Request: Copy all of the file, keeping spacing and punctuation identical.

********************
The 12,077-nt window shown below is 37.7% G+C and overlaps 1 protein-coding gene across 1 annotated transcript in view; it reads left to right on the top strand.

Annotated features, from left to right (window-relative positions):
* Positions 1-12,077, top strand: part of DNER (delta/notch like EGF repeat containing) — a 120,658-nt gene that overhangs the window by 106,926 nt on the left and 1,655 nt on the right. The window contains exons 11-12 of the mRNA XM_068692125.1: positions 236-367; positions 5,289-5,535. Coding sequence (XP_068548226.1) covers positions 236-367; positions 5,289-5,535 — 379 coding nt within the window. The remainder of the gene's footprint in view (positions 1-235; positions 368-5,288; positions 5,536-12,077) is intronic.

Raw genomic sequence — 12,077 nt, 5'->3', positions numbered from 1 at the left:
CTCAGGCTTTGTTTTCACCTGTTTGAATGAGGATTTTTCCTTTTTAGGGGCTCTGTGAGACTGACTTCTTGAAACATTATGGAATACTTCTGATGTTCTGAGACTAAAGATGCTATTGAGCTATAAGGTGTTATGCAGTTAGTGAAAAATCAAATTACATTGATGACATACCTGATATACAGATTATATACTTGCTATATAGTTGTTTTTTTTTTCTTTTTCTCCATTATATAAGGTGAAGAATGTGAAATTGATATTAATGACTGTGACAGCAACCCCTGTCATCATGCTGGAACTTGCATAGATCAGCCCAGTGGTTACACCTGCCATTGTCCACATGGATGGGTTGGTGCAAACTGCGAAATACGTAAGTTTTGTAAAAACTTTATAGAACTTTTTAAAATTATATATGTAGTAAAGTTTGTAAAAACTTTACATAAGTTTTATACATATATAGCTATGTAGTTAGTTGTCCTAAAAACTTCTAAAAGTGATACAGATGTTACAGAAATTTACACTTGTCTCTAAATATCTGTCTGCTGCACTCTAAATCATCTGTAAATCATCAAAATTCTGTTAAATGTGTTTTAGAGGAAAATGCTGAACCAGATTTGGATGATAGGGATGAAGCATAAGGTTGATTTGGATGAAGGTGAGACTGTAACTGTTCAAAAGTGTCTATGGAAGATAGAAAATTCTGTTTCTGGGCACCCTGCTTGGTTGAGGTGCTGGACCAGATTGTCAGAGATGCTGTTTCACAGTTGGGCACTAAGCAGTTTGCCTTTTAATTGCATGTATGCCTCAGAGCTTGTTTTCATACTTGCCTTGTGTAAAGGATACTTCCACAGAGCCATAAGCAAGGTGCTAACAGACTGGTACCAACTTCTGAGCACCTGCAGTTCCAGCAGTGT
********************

The 12,077-nt window shown below is 37.7% G+C and overlaps 1 protein-coding gene across 1 annotated transcript in view; it reads left to right on the top strand.

Annotated features, from left to right (window-relative positions):
* Positions 1-12,077, top strand: part of DNER (delta/notch like EGF repeat containing) — a 120,658-nt gene that overhangs the window by 106,926 nt on the left and 1,655 nt on the right. The window contains exons 11-12 of the mRNA XM_068692125.1: positions 236-367; positions 5,289-5,535. Coding sequence (XP_068548226.1) covers positions 236-367; positions 5,289-5,535 — 379 coding nt within the window. The remainder of the gene's footprint in view (positions 1-235; positions 368-5,288; positions 5,536-12,077) is intronic.

Raw genomic sequence — 12,077 nt, 5'->3', positions numbered from 1 at the left:
CTCAGGCTTTGTTTTCACCTGTTTGAATGAGGATTTTTCCTTTTTAGGGGCTCTGTGAGACTGACTTCTTGAAACATTATGGAATACTTCTGATGTTCTGAGACTAAAGATGCTATTGAGCTATAAGGTGTTATGCAGTTAGTGAAAAATCAAATTACATTGATGACATACCTGATATACAGATTATATACTTGCTATATAGTTGTTTTTTTTTTCTTTTTCTCCATTATATAAGGTGAAGAATGTGAAATTGATATTAATGACTGTGACAGCAACCCCTGTCATCATGCTGGAACTTGCATAGATCAGCCCAGTGGTTACACCTGCCATTGTCCACATGGATGGGTTGGTGCAAACTGCGAAATACGTAAGTTTTGTAAAAACTTTATAGAACTTTTTAAAATTATATATGTAGTAAAGTTTGTAAAAACTTTACATAAGTTTTATACATATATAGCTATGTAGTTAGTTGTCCTAAAAACTTCTAAAAGTGATACAGATGTTACAGAAATTTACACTTGTCTCTAAATATCTGTCTGCTGCACTCTAAATCATCTGTAAATCATCAAAATTCTGTTAAATGTGTTTTAGAGGAAAATGCTGAACCAGATTTGGATGATAGGGATGAAGCATAAGGTTGATTTGGATGAAGGTGAGACTGTAACTGTTCAAAAGTGTCTATGGAAGATAGAAAATTCTGTTTCTGGGCACCCTGCTTGGTTGAGGTGCTGGACCAGATTGTCAGAGATGCTGTTTCACAGTTGGGCACTAAGCAGTTTGCCTTTTAATTGCATGTATGCCTCAGAGCTTGTTTTCATACTTGCCTTGTGTAAAGGATACTTCCACAGAGCCATAAGCAAGGTGCTAACAGACTGGTACCAACTTCTGAGCACCTGCAGTTCCAGCAGTGT